The UCLA teams of the 1960s and 1970s set records people never thought would be matched — let alone broken. Since 2005, Kansas has won 13-straight conference titles and now looks to break UCLA's conference record.
Many historic players made the UCLA run so special. The Kansan wanted to compare the best players of the UCLA run with those of the current Kansas run. The Kansan looked at the best players in each program's run and chose the best five of that group.
Hall of Famer John Wooden led the UCLA teams of the '60s and '70s to a record 13-straight conference titles as well as three national titles. Something to keep in mind when looking at the players and the statistics is that in those days: the offense was run through the center. That is why the likes of Kareem Abdul-Jabbar and Bill Walton were so successful.
PG: Henry Bibby | Games: 90 | PTS: 14.4, REB: 3.5, AST: N/A
Bibby was the starting point guard as the UCLA Bruins won three-straight NCAA Men's Division I Basketball Championships from 1970 to 1972. Bibby was named an All-American his senior year and is one of only four players to have started on three NCAA championship teams (Lew Alcindor, Curtis Rowe and Lynn Shackelford).
SG: Curtis Rowe | Games: 90 | PTS: 15.2, REB: 8.8, AST: N/A
At 6-foot-7, Rowe was considered too large to be a guard but coach Wooden insisted playing him at that position. Rowe was a member of three national championship teams from 1969 to 1971 and is one of only four players to have started on three NCAA championship teams.
SF: Sidney Wicks | Games: 90 | PTS: 15.8, REB: 9.9, AST: N/A
Much like Rowe and Bibby, Wicks played on three-straight national championship teams between 1969 and 1971. Wicks was named the Most Outstanding Player of the Final Four in 1970. Not to mention, Wicks was a two-time consensus All-American in 1970 and 1971.
PF: Bill Walton | Games: 87 | PTS: 20.3, REB: 15.7, AST: 5.5
Maybe the second most famous player to come from the John Wooden era, Walton is known for his free spirit and love for the Grateful Dead. As a sophomore, Walton was the leader of the 1971-72 team that went 30-0 and won a national championship. Many people consider Walton to be the most dominant college player ever.
C: Lew Alcindor (Kareem Abdul-Jabbar) | Games: 88 | PTS: 26.4, REB: 15.5, AST: N/A
Before his skyhook took the NBA by storm, Lew Alcindor practiced his trade with John Wooden and was a part of the team that started the conference win streak. Alcindor was a focal point in the team's three-year record of 88 wins and only two losses. Alcindor did not use his Muslim name until 1971, two years after leaving UCLA.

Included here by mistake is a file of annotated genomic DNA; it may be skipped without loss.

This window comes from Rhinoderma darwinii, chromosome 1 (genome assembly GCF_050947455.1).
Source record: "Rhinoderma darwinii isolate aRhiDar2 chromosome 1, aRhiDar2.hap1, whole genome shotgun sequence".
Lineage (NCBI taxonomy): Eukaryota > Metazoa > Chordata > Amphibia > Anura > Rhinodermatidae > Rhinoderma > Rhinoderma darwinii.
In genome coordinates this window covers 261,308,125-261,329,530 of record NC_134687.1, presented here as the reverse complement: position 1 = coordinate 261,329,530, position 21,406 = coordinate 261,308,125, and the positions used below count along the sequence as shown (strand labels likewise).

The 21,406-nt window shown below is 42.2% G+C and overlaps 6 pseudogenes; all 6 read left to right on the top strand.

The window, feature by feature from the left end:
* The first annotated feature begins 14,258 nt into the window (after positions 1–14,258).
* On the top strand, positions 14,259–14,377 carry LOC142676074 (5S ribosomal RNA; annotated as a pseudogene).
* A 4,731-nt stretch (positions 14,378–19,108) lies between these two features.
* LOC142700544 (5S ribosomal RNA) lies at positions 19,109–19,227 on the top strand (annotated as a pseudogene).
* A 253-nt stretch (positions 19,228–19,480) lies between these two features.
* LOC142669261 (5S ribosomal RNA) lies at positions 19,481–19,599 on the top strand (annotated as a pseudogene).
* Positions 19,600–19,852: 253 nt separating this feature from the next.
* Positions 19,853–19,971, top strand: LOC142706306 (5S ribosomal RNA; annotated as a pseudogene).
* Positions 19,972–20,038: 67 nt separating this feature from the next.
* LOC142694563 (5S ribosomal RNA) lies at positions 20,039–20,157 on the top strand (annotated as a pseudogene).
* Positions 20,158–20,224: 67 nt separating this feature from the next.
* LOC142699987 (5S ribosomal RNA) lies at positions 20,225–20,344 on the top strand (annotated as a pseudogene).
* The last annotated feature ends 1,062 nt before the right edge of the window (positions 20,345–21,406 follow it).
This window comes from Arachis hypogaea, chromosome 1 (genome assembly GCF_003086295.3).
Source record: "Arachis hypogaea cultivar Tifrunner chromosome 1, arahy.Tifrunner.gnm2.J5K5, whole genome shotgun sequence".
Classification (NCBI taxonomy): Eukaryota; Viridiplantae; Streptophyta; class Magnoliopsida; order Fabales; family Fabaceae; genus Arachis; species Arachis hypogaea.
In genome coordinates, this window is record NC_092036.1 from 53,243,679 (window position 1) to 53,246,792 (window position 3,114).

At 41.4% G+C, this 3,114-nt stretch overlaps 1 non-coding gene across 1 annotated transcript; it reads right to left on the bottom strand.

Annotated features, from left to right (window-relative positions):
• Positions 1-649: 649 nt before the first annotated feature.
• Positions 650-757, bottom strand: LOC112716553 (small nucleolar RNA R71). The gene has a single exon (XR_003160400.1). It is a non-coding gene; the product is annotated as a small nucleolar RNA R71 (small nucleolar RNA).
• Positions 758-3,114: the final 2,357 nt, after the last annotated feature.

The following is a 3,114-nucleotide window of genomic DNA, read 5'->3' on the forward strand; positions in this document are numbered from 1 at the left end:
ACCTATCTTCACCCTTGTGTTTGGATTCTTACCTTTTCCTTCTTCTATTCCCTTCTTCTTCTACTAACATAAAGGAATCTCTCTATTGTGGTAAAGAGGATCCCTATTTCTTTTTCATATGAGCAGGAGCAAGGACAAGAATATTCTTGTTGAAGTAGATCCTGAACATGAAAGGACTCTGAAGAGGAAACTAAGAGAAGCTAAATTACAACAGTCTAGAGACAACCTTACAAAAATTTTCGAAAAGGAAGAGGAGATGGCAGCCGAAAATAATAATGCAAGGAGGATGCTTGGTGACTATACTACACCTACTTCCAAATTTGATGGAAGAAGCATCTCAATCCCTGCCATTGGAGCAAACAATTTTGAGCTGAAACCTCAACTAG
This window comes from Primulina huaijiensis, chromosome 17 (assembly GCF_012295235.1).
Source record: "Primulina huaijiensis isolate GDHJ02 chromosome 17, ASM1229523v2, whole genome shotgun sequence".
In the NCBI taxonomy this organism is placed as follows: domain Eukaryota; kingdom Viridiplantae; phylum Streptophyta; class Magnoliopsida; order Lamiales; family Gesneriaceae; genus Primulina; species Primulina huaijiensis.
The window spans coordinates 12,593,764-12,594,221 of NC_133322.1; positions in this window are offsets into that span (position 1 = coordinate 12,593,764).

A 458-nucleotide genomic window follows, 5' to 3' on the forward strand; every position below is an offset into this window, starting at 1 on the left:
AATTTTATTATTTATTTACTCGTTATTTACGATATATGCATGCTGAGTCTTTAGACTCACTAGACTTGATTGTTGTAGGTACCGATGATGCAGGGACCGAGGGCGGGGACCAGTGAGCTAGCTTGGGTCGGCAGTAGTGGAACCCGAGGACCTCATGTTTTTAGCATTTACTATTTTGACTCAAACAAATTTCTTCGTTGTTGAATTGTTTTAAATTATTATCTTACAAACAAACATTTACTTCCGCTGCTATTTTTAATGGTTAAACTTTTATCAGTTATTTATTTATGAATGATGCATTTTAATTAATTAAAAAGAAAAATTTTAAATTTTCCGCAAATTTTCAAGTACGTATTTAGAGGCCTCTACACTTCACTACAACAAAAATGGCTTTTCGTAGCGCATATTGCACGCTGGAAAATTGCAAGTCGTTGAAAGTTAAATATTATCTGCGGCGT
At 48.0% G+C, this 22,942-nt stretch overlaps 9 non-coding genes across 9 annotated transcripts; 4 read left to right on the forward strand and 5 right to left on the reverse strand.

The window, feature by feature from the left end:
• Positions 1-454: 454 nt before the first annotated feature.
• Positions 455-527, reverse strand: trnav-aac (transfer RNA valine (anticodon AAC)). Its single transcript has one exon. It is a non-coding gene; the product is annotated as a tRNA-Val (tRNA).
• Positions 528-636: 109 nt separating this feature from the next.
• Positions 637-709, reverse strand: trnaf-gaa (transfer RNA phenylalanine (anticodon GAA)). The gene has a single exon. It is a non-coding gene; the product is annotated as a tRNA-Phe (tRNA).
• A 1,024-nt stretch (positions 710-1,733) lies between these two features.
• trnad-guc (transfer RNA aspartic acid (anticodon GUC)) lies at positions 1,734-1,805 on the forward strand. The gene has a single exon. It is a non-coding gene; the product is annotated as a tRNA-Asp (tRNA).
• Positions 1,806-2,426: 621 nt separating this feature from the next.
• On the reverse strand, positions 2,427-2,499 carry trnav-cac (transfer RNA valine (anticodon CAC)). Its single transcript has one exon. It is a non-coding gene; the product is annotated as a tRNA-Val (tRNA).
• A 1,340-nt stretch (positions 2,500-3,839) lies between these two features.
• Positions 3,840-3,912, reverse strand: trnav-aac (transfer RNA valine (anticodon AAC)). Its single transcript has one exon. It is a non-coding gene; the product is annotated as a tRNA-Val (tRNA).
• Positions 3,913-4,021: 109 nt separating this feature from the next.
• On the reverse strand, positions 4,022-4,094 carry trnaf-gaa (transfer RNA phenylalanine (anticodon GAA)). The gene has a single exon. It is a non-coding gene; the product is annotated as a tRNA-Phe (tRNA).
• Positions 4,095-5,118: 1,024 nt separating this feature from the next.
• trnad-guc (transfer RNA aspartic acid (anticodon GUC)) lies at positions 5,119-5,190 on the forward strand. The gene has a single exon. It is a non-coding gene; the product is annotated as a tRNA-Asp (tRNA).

Hall of Fame coach Bill Self has led Kansas through its most prosperous period in the program's history. With a mixture of four-year and "one-and-done" players, Self has sent countless players to the NBA. From 2006 to 2012, Self had the best six-year record of any men's coach in Division I history (197-29).
PG: Frank Mason | Games: 145 | PTS: 13.0, REB: 3.4, AST: 4.0
In his four years with Kansas, Mason found himself as one of the most beloved Jayhawks to ever play in Allen Fieldhouse. Mason did his part to keep the conference win streak alive. In his senior year, he became the first player in Big 12 history to average 20 points and five assists a game during the regular season. Multiple media outlets also named him “National Player of the Year."
SG: Mario Chalmers | Games: 110 | PTS: 12.2, REB: 2.8, AST: 3.8
“The Shot.” Mario Chalmers brought Kansas to its first National Championship of the century with his miracle shot against Memphis in the national title game. In his three years at Kansas, Chalmers was named to the Big 12 All-Defensive Team all three years and made the NCAA All-Tournament team in 2008.
SF: Andrew Wiggins | Games: 35 | PTS: 17.1, REB: 5.9, AST: 1.5
Although Wiggins attended Kansas for only a year, he was a terrific Jayhawk in that time. Wiggins scored 41 points against West Virginia, the most for a Big 12 Conference freshman since Michael Beasley scored 44 points against Baylor in 2008. Wiggins’ electric play took the nation by storm and led him being the No. 1 overall draft pick by the Minnesota Timberwolves.
PF: Perry Ellis | Games: 144 | PTS: 12.5, REB: 5.8, AST: 1.0
A cult hero in the college basketball world, Ellis started his sophomore through senior years. In his junior year, Ellis led Kansas in scoring and rebounding with 13.8 points and 6.9 rebounds per game. Ellis was a consensus second team All-American and Big 12 men’s basketball scholar-athlete of the year for his junior and senior years.
C: Jeff Withey | Games: 117 | PTS: 8.0, REB: 5.4, AST: 0.6
After transferring from Arizona, Withey was a crucial player in Kansas’ Final Four run in 2012. During that run, Withey blocked 31 shots in the 2012 tournament, breaking Joakim Noah's tournament record of 29. Withey currently holds the record for most blocked shots in a Big 12 season with 265.